animations, links, viewpoints, etc.

Publish to VRML and
view in VRML browser

Simplified steps to create a VRML scene in CosmoWorlds: "Mr. Broken Bot."

  1. Create geometry for robot's head. Keep polygon count to a minimum. The maximum polygon count for a VRML scene should not exceed 3,000 polygons.

  2. Group geometry for animations. For example, in order to rotate the eye all relevant pieces should be grouped together so it animates as one entity.

  3. Color geometry, apply texture maps, add lights, etc.

  4. Add link to head by selecting geometry and clicking on "create link" icon. Enter URL
    http://www.construct.net/projects/brokenbot/brokenbot.html
    . This will take the user to that Web page when the head is clicked in the VRML scene.

  5. Animate robot's eye by selecting grouped eye geometry and opening the "keyframe editor."

  6. Create viewpoints by opening the "viewpoint editor" so user can navigate through preset viewpoints in VRML.

  7. The geometry can now be converted to .wrl format by selecting the "publish" command in the file pulldown menu.

  8. View the .wrl file in a VRML browser.
Approach 2: Modeling program to CosmoWorlds to VRML

If a more complex model of Mr. Broken Bot is desired, then another modeling tool needs to be employed. FormZ and 3DS Max are powerful modeling packages which can create every form possible, but again, VRML scenes can only handle minimal polygon counts, so be economical. The advantage of this approach is having precision modeling as well as the ability to graphically add interactivity in CosmoWorlds. The disadvantage is having to go back into the modeling program to edit geometry. This increases production time due to the translation steps every time a change needs to occur.


Build geometry in FormZ
or 3DSMax

Translate to .iv format, import into
CosmoWorlds, group geometry,
add color, texture maps, animations,
links, viewpoints, etc.

Publish to VRML
and view in VRML browser

Simplified steps to create a VRML scene with Approach 2: "Mr. Broken Bot."

  1. Create geometry in FormZ or 3DSMax.
  2. Group geometry for coloring, animations, texture maps.
  3. Export file as .dxf (FormZ) or .3ds (3DSMax).
  4. Translate into .iv format using InterChange.
  5. Import .iv file into CosmoWorlds.
  6. Follow steps 3-8 in Approach 1.
Approach 3: 3D Studio Max to VRML

This approach is a hybrid of the first two approaches. 3DSMax is a professional modeling package, so it can create complex models for VRML. In addition, it has a VRML 2.0 exporter so interactivity can be added to the geometry. In a sense, it is similar to CosmoWorlds in that it is an "all in one" authoring tool for VRML. Unfortunately, 3DSMax does not specialize in VRML authoring so the only category it excels in is inverse kinematic animations for VRML (which CosmoWorlds does not offer).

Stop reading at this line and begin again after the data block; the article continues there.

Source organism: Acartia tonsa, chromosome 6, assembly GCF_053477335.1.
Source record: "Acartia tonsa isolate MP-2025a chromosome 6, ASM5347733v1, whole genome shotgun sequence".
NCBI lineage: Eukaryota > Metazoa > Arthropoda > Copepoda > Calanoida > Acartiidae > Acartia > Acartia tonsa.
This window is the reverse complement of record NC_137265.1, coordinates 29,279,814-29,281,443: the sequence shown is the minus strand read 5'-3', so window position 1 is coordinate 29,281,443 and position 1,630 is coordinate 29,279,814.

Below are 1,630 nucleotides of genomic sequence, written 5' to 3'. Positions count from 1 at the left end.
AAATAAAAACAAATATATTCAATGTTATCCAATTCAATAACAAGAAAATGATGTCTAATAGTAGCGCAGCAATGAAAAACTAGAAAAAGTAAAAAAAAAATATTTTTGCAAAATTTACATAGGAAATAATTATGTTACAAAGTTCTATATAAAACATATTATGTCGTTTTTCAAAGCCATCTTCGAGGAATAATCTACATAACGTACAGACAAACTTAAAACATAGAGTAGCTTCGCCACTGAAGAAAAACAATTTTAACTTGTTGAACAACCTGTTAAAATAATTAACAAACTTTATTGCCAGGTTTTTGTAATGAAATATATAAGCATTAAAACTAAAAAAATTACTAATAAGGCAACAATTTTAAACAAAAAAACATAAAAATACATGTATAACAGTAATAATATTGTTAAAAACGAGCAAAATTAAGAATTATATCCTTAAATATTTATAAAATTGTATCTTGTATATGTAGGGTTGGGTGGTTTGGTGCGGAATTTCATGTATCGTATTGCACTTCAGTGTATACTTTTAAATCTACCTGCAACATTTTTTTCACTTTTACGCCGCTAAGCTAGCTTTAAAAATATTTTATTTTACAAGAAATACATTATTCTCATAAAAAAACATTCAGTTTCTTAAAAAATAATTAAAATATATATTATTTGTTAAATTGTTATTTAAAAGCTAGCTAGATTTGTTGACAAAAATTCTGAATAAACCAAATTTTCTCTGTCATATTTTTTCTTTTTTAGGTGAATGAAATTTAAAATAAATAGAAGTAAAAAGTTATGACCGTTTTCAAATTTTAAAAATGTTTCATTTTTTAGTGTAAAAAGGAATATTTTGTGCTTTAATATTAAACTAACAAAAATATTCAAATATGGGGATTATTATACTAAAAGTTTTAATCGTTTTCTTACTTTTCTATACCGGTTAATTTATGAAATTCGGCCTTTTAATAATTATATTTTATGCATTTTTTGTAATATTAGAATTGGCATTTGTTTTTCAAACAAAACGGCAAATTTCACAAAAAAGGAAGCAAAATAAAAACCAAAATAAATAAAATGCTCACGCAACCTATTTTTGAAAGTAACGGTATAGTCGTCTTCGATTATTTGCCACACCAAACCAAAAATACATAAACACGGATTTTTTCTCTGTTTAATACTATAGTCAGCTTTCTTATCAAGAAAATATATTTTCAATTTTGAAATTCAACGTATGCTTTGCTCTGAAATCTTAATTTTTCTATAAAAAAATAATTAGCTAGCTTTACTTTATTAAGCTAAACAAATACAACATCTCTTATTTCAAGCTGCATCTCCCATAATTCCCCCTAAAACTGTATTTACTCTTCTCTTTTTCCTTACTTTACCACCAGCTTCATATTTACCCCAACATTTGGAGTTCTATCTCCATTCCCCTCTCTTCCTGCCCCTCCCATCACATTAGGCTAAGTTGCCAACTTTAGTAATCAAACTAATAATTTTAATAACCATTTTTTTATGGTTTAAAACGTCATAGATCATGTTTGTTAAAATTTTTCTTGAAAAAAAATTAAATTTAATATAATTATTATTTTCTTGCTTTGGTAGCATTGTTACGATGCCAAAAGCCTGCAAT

Build geometry in 3DSMax

Group geometry, add color,
animations, texture maps, links,
viewpoints, etc.

Publish to VRML
and view in VRML browser

Simplified steps to create a VRML scene with Approach 3: "Mr. Broken Bot."

  1. Create the geometry.
  2. Assign colors, lighting, texture maps, cameras.
  3. Animate select geometry.
  4. Under "helpers" on the "create" command panel, choose one of the VRML helper sections.
  5. Place VRML nodes in scene and link them appropriately.
  6. Select file/export.
  7. Export file as .wrl file.
  8. Configure the export dialogue box and press OK.
  9. View file in VRML browser.
  10. Adjustments can be made in the code by opening file in a text editor. Save file and view in VRML browser.

These are three basic approaches which will get you set up as a VRML author. Gradually, you can add skills such as utilizing LODs, scripts, proximity sensors, animated texture maps, etc. Before you know it, you will be moving worlds. Virtual worlds.

Links on this article:

Mark Lawton is creative director at Construct Internet Design in San Francisco. He draws upon his training as an architect to tackle the multi-dimensional demands of designing for the World Wide Web. You can reach Mark at kronos@construct.net.